LONDON, Nov 17 (Thomson Reuters Foundation) - Almost 36 million people are living as slaves across the globe with an index on Monday listing Mauritania, Uzbekistan, Haiti, Qatar and India as the nations where modern-day slavery is most prevalent.

The Walk Free Foundation, an Australian-based human rights group, estimated in its inaugural slavery index last year that 29.8 million people were born into servitude, trafficked for sex work, trapped in debt bondage or exploited for forced labor.

Releasing its second annual index, Walk Free increased its estimate of the number of slaves to 35.8 million, saying this was due to better data collection and slavery being uncovered in areas where it had not been found previously.

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PostPosted: Fri Nov 21, 2014 3:35 am 
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Wayne Stollings wrote:
In this case there is no point. You clearly do not understand anything of which you are trying to speak. You seem to ramble in the vain attempt to make a point where none exists. This is quickly becoming more of a wast of time than anything else.


If I may, it became that about 6 or 7 pages ago. :-P[/quote]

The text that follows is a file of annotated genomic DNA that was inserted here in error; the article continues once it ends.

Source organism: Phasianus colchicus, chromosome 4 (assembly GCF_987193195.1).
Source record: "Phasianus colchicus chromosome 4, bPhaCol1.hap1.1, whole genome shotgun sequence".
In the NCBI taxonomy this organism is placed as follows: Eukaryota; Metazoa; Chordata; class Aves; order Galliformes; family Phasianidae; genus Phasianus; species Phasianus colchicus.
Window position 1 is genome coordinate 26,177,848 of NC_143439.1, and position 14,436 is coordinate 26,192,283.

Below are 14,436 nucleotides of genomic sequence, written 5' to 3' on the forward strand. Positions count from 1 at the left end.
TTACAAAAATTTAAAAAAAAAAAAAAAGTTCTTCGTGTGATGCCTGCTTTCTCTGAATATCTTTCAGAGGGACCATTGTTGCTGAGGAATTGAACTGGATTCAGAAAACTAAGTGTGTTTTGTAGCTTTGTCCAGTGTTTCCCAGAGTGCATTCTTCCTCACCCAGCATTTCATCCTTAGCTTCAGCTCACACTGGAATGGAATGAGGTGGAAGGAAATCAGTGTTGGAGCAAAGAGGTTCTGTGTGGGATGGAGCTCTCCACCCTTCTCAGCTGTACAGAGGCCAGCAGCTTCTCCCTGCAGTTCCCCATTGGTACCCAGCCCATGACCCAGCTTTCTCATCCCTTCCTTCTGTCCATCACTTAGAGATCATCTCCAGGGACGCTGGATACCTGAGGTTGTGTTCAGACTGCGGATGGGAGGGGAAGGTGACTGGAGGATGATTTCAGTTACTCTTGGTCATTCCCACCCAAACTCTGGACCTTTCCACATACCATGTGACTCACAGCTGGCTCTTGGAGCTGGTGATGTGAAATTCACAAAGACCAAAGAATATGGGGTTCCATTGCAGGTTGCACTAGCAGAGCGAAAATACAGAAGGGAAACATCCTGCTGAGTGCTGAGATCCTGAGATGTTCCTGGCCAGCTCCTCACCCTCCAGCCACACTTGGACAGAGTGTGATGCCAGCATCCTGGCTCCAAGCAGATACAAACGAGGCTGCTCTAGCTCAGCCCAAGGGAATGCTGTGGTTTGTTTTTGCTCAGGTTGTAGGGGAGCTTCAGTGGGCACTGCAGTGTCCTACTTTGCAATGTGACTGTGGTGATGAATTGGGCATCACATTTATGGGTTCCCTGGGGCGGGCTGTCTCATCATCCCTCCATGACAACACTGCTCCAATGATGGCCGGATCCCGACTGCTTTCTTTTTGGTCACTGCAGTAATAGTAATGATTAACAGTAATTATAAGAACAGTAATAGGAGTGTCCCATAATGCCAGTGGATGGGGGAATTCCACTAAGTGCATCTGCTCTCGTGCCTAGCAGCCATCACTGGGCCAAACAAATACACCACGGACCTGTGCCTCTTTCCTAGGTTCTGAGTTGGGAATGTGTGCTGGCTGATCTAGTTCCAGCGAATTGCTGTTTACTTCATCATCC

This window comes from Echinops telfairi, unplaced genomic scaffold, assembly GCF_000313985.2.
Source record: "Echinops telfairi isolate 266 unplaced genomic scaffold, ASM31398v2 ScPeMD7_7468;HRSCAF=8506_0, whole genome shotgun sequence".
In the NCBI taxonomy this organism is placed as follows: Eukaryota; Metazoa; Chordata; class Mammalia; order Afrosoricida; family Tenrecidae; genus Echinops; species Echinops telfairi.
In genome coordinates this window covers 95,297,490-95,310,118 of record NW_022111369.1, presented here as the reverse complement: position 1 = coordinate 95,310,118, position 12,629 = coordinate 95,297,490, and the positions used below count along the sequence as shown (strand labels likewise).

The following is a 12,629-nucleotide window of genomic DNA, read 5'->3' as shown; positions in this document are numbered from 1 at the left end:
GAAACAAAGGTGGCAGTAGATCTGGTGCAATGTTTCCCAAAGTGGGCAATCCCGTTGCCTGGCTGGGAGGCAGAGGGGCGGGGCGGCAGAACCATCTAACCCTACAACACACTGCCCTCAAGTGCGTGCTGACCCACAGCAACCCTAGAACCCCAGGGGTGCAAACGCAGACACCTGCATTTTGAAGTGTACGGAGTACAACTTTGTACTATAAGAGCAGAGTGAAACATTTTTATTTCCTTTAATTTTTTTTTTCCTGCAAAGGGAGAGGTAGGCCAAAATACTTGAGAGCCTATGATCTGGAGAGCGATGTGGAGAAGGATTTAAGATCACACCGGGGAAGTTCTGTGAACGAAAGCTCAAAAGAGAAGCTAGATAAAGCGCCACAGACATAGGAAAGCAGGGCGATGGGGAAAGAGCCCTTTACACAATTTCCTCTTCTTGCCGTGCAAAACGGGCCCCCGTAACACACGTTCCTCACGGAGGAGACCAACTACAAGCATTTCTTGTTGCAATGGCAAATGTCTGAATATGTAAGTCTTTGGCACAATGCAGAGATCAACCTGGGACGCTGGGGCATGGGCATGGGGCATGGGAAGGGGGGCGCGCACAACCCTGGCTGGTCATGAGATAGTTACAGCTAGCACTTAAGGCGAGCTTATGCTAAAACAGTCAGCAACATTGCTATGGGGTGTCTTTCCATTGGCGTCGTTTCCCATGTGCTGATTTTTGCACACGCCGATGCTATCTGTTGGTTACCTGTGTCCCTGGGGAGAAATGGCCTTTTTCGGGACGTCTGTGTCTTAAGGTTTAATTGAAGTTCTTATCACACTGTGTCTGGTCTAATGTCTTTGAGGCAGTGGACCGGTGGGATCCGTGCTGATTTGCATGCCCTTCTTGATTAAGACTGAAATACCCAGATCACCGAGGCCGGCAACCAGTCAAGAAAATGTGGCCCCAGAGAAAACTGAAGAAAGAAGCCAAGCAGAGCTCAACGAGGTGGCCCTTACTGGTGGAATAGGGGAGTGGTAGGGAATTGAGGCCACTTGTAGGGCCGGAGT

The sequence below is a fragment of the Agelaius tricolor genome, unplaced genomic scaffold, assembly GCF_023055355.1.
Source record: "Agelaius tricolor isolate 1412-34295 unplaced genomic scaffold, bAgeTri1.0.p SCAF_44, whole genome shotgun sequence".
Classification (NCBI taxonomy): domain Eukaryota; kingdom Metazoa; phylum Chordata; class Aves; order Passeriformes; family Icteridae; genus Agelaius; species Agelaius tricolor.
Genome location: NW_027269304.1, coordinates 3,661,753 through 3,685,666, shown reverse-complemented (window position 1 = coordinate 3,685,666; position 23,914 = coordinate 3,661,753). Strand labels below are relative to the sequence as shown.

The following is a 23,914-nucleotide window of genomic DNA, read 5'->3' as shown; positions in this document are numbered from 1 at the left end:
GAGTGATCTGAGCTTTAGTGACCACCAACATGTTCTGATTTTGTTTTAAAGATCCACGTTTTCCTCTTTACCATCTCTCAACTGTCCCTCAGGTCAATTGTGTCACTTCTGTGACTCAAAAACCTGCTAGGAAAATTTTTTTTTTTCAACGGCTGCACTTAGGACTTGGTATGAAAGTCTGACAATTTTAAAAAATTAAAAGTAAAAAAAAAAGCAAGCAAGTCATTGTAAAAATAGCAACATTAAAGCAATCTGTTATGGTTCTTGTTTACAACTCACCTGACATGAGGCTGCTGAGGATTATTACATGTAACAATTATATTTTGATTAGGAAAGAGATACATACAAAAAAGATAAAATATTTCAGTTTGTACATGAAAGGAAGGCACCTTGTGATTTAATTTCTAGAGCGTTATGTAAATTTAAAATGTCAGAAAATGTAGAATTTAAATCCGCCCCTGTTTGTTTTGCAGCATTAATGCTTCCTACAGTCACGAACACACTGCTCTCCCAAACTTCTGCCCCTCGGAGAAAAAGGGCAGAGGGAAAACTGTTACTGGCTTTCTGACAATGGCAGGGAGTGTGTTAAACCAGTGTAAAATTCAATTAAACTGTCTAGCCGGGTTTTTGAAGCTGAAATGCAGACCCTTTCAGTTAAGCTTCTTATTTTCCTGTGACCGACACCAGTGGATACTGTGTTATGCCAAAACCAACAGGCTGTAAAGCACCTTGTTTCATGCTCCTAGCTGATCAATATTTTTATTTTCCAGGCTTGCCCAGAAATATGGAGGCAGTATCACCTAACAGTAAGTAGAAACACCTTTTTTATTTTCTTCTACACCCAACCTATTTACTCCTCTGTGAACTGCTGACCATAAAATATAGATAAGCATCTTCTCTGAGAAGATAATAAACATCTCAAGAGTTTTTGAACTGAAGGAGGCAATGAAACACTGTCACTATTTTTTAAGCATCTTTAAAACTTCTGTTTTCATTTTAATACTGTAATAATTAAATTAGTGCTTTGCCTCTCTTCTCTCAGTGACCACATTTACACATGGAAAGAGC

I believe you are correct in that assessment, but I was more of an optimist during that period and before the agreement with facts but still questioning them position.[/quote]

animal-friendly wrote:
Which one was that ..... I could probably speak to it.


You already said enough here:

animal-friendly wrote:
Quote:
You keep ignoring the fact that anyone growing up in that society would be only exposed to the beliefs of that society


I am, in fact, acknowledging those facts. I am also questioning the validity of those facts.


The fact that you do not recognize one of the last points of discussion underlines the lack of cohesion in your portion of the discussion and reinforces the idea this discussion is now more of a waste of time than not.

Quote:
Wayne, a mud-pack, when conceived ideologically, is still a mud-pack. The idea, even when politically conceived, is still mud. How objective is mud ...


Quote:
Mud would always be objective, but the ideology you referenced in relation would almost always be subjective. Again this question reinforces the futility of such a discussion given the lack of understanding between what is objective and subjective it displays.


Borders are made of mud. Mud is mud. What are borders?

And what do you mean, ... "the ideology I referenced ... " What ideology is that? Ideology is the stuff of borders. Ideology is the idea behind the mud. If the ideas did not exist, mud still would, but it wouldn't be organized into the structure we call a "border". Both mud and borders are things, but borders are man made while mud is not. That's all. It's so simple, no?


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PostPosted: Fri Nov 21, 2014 5:37 am 
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Quote:
Wayne, a mud-pack, when conceived ideologically, is still a mud-pack. The idea, even when politically conceived, is still mud. How objective is mud ...


Quote: